The sale of Rizhao Steel was the largest privatization in the history of the Chinese steel industry. Although the China Iron and Steel Association (CISA) reported in 2010 that the steel industry was facing huge pressures due to growing competition, it was widely accepted that these pressures would not deter companies from making strategic moves to compete.
It is common for Chinese steel companies to make large purchases, as the acquisition of larger steel producers provides greater economies of scale, which are essential when controlling the resources of an industry as vast as the steel industry.
When Du sold his stake in Rizhao Steel Co., Ltd, many top-tier, state-owned steel manufacturers were already in China. Shandong Steel Group Co., Ltd and Baosteel Group were very interested in Du’s holding of Rizhao Steel and were eventually successful. In 2011, the two companies signed a memorandum of understanding, allowing Shandong Steel Group Co., Ltd to acquire 50% of Rizhao Steel for a price of $3.2 billion. Get connected with Du Shuanghua on crunchbase.com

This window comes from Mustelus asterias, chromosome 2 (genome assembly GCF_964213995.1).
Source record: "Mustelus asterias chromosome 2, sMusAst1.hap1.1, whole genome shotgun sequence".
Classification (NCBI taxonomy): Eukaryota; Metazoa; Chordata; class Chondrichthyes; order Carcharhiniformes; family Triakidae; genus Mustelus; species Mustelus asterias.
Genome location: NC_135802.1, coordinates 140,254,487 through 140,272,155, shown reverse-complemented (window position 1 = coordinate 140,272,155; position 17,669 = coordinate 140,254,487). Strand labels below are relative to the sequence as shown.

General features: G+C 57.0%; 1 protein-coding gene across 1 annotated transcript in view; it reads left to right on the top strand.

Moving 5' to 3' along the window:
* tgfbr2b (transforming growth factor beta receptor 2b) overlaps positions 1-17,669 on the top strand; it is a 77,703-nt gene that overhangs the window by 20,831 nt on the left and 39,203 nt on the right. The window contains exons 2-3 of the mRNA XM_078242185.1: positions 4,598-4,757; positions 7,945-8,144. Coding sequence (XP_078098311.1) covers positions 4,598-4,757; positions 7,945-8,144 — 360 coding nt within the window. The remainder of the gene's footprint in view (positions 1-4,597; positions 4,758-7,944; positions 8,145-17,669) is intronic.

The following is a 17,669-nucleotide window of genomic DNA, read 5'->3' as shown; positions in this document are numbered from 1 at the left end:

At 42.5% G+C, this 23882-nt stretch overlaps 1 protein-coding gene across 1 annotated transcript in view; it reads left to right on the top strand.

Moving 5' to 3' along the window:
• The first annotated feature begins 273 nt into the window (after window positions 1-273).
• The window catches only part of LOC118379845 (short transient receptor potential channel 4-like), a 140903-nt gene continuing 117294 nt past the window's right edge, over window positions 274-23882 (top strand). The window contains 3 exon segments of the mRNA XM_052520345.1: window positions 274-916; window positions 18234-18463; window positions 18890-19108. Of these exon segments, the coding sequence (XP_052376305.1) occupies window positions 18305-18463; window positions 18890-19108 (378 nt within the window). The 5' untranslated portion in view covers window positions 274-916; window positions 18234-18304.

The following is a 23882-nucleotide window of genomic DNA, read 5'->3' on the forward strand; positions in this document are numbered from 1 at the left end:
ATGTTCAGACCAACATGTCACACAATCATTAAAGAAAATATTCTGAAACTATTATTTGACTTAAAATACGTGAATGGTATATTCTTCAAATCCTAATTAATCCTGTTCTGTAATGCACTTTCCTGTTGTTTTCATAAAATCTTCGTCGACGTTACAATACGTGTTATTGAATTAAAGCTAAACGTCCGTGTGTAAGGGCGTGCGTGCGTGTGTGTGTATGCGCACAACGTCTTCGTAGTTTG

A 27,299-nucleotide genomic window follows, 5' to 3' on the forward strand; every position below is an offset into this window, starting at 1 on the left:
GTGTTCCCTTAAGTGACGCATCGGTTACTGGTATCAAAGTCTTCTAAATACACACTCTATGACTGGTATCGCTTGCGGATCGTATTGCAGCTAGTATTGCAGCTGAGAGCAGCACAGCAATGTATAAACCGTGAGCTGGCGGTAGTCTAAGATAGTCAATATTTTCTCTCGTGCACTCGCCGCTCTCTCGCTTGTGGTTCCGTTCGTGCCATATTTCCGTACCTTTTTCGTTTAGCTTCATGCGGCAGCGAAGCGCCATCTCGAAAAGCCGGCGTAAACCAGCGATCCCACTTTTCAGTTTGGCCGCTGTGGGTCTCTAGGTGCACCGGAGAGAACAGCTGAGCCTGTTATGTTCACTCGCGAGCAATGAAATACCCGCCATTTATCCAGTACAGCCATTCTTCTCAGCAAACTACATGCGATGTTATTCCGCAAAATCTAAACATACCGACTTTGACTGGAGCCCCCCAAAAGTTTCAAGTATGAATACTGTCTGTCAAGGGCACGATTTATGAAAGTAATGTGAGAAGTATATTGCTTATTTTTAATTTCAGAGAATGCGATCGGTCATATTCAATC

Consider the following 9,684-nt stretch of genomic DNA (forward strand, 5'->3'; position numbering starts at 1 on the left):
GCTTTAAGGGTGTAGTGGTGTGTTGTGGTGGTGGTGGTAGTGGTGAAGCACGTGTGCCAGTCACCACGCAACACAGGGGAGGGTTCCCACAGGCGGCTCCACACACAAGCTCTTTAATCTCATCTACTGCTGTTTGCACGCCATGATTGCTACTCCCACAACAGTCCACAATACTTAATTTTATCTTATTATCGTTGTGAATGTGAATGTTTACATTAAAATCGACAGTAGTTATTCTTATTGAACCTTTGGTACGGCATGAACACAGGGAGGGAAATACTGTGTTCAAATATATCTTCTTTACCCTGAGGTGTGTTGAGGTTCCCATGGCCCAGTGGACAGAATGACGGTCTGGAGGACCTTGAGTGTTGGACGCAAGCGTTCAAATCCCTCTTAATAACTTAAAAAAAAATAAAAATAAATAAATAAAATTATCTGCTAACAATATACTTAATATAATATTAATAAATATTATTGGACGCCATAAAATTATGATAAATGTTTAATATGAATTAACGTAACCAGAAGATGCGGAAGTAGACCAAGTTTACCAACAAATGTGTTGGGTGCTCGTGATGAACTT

Du Shuanghua’s investment in Rizhao Steel was the largest amount he had ever spent in his life. The purchase of the steel plant was his first experience with the steel industry. Under Du’s ownership, the Rizhao Steel Company operated as a joint venture with Shandong Steel Group Co., Ltd.
The latter owned 48%, and the former owned 51%. This ownership structure is typical of many private businesses in China. However, the decision to change this structure in 2010 was a move that both the Shandong Steel Group and Du Shuanghua made with the future in mind.
The US and the EU had imposed trade sanctions on China, causing the nation to seek new opportunities in foreign markets. By 2010, Rizhao Steel was a major player in the domestic market. The production facility was modernized to accommodate a greater output, and by 2010 the company boasted revenue of 4%.